By Devidutta Tripathy and Sruthi Gottipati
NEW DELHI (Reuters) - India's election regulator dropped plans on Thursday to partner Google Inc on a project to ease voter access to information, after a backlash against the move from campaigners who claimed Google and the U.S. government could use the data for spying.
Google, which works with governments in other countries including Mexico and the Philippines on similar programmes, said it has not talked with the government about any project that would have involved data not already publicly available.
India, the world's largest democracy, will go to the polls in a general election due by May. Google, the world's No.1 search engine, had pitched a project to the Election Commission to help create a simpler and faster tool for voters to check whether they were registered correctly or not.
But the plan was opposed by the Indian Infosec Consortium, a government and private sector-backed alliance of cyber security experts. The group said in a statement last week it feared Google would collaborate with "American agencies" for espionage purposes.
Google would have shared the software tools required with India and offered the help of its engineers in a non-commercial agreement, Gaurav Bhaskar, a spokesman for Google's Indian unit, said. But the election panel was free to decide on hiring another company's services for hosting the data, he said.
The Election Commission did not give a reason for dropping the plan. But an official, who did not want to be named, told Reuters that Google's proposal was not a major improvement on its existing website, and that Google's involvement had drawn criticism in India.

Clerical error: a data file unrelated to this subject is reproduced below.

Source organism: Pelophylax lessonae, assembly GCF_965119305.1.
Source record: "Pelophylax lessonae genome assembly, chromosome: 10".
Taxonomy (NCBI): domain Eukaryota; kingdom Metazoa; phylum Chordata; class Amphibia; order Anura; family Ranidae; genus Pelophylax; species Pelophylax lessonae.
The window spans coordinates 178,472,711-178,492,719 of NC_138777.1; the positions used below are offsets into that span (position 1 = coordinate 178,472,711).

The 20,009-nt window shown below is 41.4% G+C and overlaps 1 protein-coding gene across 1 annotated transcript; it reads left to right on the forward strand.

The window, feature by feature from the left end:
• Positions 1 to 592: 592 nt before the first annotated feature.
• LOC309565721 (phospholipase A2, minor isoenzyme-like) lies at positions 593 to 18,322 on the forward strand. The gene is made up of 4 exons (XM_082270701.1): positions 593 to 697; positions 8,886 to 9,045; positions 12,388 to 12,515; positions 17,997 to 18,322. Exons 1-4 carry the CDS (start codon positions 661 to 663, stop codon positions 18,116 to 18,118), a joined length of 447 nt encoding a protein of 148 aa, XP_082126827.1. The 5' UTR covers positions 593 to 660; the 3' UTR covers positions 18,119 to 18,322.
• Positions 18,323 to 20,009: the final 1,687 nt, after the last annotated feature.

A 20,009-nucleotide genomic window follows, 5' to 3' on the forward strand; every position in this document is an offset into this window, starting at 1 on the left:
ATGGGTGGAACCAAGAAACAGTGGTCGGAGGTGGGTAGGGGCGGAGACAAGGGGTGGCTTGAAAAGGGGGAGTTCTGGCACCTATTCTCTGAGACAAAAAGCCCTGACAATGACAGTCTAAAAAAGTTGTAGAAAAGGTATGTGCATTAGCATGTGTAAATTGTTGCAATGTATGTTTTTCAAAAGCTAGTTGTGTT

U.S. electronic surveillance practices have been in the spotlight after damaging disclosures from former spy contractor Edward Snowden. India-U.S. relations have also been damaged by a spat over the arrest and strip search of an Indian diplomat in New York last month.
"Google is committed to help make public information on the web easily accessible to internet users across the country," Google said in a statement.
"It is unfortunate that our discussion with the Election Commission of India to change the way users access their electoral information, that is publicly available, through an online voter look up tool, were not fruitful," it added.
A member of the ruling Congress Party said the plan was a "sensitive issue" and that political parties had not been consulted. A spokeswoman for the main opposition Bharatiya Janata Party said that the Election Commission needed to protect voter data.
"After due consideration, the Commission has decided not to pursue the proposal any further," the regulator said in a brief statement on its website on Thursday.
This is not the first time Google has faced political heat in India. The country's federal mapping agency had last year filed a police complaint that Google had violated rules by asking users to add information about their local area for its online map services.
In 2011, city police in Bangalore ordered Google to suspend a Street View service over security concerns, three weeks after the company started collecting images from the city.
(Editing by Matthias Williams and Michael Urquhart)